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For a (finite) vector space $V$ and subspace $U \subset V$, my exercise sheet defines a function called an Inflation with $$I: (V/U)^* \to V^*$$ such that $$(Ig)(v) = g(v + U) ~~~~~~\forall v\in V ~~\text{and}~~g\in(V/U)^*.$$

I am confused why $g(v + U) \in V$? We want $I(g) \in V^*$ which means $I(g): V \to V$ but $$g(v + U) \notin V$$ but rather $$g(v + U) \in (V/U).$$ since $g: (V/U) \to (V/U)$.
This seems contradictory. What am I missing?

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We want $I(g) \in V^*$ which means $I(g): V \to V$

No, the definition of $V^*$ is the space of linear maps from $V$ to the underlying field: $V\to \mathbb F$.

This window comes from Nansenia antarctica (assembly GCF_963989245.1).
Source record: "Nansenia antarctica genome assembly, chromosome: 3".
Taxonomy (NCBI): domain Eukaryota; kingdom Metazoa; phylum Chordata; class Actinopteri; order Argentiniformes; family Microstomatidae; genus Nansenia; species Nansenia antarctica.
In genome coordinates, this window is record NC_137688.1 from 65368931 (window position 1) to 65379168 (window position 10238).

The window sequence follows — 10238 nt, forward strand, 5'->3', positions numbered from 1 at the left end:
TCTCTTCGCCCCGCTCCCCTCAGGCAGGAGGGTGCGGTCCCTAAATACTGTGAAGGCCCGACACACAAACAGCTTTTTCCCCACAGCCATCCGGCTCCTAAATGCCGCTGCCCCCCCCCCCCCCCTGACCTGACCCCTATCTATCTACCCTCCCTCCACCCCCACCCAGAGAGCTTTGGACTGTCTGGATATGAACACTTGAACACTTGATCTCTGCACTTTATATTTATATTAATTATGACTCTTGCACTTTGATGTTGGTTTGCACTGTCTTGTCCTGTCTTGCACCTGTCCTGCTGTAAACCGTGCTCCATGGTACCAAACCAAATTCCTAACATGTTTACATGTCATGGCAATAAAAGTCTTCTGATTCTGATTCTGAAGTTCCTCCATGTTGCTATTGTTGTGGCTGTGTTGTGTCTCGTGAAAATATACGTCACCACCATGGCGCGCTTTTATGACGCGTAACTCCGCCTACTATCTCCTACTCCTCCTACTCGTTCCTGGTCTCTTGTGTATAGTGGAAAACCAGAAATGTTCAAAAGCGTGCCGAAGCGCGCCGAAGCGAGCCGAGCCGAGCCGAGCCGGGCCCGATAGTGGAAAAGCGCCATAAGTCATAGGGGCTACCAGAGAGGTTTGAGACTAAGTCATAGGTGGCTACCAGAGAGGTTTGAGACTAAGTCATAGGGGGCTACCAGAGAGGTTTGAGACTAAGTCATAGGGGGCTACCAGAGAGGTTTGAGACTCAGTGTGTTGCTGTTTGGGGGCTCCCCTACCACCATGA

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The map $I$ you want to define has domain $(V/U)^*$ and codomain $V^*$.

You want to define its action on $g\in (V/U)^*$ (so $g$ is a linear form on $V/U$): $Ig$ should be a linear form on $V$ and therefore you need to define its action on every element of $V$. The natural choice is $$ Ig\colon v\mapsto g(v+U) $$ because you know that $g(v+U)\in F$ (where $F$ is the field of scalars).

Now you have to prove:

  1. for every $g\in (V/U)^*$, $Ig\in V^*$ (that is, it is a linear map $Ig\colon V\to F$);

  2. $I$ is linear.

Both statements are easy verifications.


There is a different way to see this. Let $T\colon V\to W$ be a linear map. Then we can define $T^*\colon W^*\to V^*$ by defining, for $g\in W^*$, $$ T^*g\colon v\mapsto g(Tv) $$ In other words, $T^*g=g\circ T$ (map composition), which spares you verifying point 1 above.

The particular case of the inflation is when you consider $T\colon V\to V/U$, the canonical projection.

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